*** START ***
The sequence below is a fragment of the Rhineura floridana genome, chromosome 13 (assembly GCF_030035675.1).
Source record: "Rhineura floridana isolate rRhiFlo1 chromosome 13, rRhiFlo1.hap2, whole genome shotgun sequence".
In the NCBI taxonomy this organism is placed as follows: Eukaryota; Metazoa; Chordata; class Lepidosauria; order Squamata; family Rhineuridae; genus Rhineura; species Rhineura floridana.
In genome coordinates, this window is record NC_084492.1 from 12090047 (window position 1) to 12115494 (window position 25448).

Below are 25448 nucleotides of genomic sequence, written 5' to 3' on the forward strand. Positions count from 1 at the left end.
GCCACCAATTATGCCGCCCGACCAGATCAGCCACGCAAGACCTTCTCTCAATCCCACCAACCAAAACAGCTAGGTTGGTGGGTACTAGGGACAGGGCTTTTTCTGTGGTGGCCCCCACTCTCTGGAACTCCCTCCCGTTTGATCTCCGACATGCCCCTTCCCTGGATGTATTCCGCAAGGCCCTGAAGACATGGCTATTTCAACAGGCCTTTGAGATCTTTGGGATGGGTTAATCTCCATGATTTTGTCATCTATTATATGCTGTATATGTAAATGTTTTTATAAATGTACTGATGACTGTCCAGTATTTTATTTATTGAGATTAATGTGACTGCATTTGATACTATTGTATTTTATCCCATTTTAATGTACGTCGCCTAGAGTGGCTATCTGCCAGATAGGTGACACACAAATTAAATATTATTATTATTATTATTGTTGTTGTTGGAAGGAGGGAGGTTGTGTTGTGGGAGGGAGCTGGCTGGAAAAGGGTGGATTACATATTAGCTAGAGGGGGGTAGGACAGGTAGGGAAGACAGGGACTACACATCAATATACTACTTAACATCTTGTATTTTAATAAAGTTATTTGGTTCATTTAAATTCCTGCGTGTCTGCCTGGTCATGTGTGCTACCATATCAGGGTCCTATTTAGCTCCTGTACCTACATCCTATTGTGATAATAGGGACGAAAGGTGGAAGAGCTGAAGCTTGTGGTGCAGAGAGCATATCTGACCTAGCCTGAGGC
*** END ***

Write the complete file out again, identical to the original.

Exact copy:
The sequence below is a fragment of the Rhineura floridana genome, chromosome 13 (assembly GCF_030035675.1).
Source record: "Rhineura floridana isolate rRhiFlo1 chromosome 13, rRhiFlo1.hap2, whole genome shotgun sequence".
In the NCBI taxonomy this organism is placed as follows: Eukaryota; Metazoa; Chordata; class Lepidosauria; order Squamata; family Rhineuridae; genus Rhineura; species Rhineura floridana.
In genome coordinates, this window is record NC_084492.1 from 12090047 (window position 1) to 12115494 (window position 25448).

Below are 25448 nucleotides of genomic sequence, written 5' to 3' on the forward strand. Positions count from 1 at the left end.
GCCACCAATTATGCCGCCCGACCAGATCAGCCACGCAAGACCTTCTCTCAATCCCACCAACCAAAACAGCTAGGTTGGTGGGTACTAGGGACAGGGCTTTTTCTGTGGTGGCCCCCACTCTCTGGAACTCCCTCCCGTTTGATCTCCGACATGCCCCTTCCCTGGATGTATTCCGCAAGGCCCTGAAGACATGGCTATTTCAACAGGCCTTTGAGATCTTTGGGATGGGTTAATCTCCATGATTTTGTCATCTATTATATGCTGTATATGTAAATGTTTTTATAAATGTACTGATGACTGTCCAGTATTTTATTTATTGAGATTAATGTGACTGCATTTGATACTATTGTATTTTATCCCATTTTAATGTACGTCGCCTAGAGTGGCTATCTGCCAGATAGGTGACACACAAATTAAATATTATTATTATTATTATTGTTGTTGTTGGAAGGAGGGAGGTTGTGTTGTGGGAGGGAGCTGGCTGGAAAAGGGTGGATTACATATTAGCTAGAGGGGGGTAGGACAGGTAGGGAAGACAGGGACTACACATCAATATACTACTTAACATCTTGTATTTTAATAAAGTTATTTGGTTCATTTAAATTCCTGCGTGTCTGCCTGGTCATGTGTGCTACCATATCAGGGTCCTATTTAGCTCCTGTACCTACATCCTATTGTGATAATAGGGACGAAAGGTGGAAGAGCTGAAGCTTGTGGTGCAGAGAGCATATCTGACCTAGCCTGAGGC